"I don't know," I sighed. "Being a magazine editor is hard sometimes."
Before all of you start chuckling at that comment - or, worse, rolling your eyes - let me explain.
Not long ago, I put our March/April cover together rather shakily. I had a notion (vision?) that I wanted a garden cover. The only problem was that it's been a rather harsh Southern winter this year, and I had plenty to mull over in terms of making it work.
"What about vegetation?" asked my coworkers. "Won't it just be dirt at this time of year?"
But I insisted that it would look the way early spring/late winter is supposed to look in a garden - full of watering cans, shovels, seeds and cheerful gardeners.
I ran into a few obstacles, naturally. I had to find the people who would agree to be on our cover. I had to obtain our gardening props. I had to frame the shot right - or help my photographer, Kate, frame it right.
After putting together a mock cover with our art director yesterday, I paraded the results around the office to a few people and received a bevy of replies - some feedback a little hard to take. I started feeling insecure. I even started lamenting the subjective nature of my profession - how it's always open to discussion. How any kind of creativity is open to discussion, both negative and positive.
That evening, I cuddled up in bed after my tough day with a fresh issue of Elle, one of my all-time favorite magazines, as y'all know. I flipped to the editor's note and, to my amazement, Roberta Myers was defending a cover from the issue before! She talked about how Elle strives to publish "images to surprise, to convey a side of someone you may not have seen...." Lo and behold, she sounded a little insecure herself. But she courageously stood by her cover.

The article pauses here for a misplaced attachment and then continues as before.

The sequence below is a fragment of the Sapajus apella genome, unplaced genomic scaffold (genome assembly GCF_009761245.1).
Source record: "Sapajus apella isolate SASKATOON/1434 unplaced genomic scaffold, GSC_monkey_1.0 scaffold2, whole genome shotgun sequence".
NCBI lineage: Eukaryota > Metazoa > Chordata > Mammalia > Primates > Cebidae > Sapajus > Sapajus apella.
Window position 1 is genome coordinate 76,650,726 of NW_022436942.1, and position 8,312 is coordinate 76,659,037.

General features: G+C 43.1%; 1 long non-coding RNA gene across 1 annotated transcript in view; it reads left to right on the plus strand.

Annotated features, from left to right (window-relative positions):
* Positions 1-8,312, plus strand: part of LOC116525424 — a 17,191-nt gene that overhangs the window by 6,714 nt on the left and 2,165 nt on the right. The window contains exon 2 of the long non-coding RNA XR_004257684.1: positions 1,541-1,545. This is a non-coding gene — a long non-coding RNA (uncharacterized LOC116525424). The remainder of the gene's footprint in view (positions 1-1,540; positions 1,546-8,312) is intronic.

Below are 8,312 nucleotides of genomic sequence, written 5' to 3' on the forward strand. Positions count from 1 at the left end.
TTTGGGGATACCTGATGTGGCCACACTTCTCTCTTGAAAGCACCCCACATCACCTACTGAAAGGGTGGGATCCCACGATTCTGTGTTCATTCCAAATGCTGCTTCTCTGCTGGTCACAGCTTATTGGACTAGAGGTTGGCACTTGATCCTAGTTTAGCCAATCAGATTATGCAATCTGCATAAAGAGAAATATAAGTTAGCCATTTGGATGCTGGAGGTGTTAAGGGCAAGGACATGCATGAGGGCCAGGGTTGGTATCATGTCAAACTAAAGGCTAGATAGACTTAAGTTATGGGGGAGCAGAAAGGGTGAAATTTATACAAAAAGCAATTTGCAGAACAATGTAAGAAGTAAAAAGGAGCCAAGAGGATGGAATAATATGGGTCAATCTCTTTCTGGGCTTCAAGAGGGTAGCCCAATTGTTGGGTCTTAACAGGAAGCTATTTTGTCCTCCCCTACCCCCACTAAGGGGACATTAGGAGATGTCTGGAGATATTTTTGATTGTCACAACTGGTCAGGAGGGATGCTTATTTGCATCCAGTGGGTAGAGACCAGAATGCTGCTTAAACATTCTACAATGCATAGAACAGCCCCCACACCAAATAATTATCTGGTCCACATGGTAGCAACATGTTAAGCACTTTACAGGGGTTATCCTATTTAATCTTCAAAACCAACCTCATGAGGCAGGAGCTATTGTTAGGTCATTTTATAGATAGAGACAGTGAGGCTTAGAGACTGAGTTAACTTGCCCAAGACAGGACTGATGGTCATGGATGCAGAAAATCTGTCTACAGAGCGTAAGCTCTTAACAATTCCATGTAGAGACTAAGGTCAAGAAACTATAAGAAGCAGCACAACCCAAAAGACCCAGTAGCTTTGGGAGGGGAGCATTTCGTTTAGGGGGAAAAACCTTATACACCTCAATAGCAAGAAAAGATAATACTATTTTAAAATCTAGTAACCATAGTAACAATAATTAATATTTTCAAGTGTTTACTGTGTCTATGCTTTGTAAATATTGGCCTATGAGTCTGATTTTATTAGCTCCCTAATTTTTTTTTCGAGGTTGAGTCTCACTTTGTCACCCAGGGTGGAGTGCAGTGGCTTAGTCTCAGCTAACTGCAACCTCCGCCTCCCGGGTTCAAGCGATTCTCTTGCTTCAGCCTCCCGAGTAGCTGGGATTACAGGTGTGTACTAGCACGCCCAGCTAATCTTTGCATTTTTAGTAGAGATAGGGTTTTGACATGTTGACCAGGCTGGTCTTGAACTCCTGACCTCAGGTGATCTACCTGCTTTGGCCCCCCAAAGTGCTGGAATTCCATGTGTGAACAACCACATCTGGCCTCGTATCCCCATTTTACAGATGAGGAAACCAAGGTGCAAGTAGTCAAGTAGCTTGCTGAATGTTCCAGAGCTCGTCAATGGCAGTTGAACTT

I know I've written about this topic before, in some form or fashion, but knowing that other magazine editors out there go through exactly what I go through is heartening. It's also a little scary and strange, knowing that no matter what publication I end up working with in my life, I'll encounter the same questions. The difference is, I'll eventually learn to be better at dealing.
Anyway, back to the lunch scene at Page's.
"I think you do a great job," said Courtney, as I placed my order with her for fried shrimp.
"I always pick up your magazine."
"Thank you," I replied with a smile. "That means a lot to me."
And it does. And it will. The great thing about doing creative work is the chance to live each day like it's an adventure. And part of that adventure is being open to discussion, both negative and positive.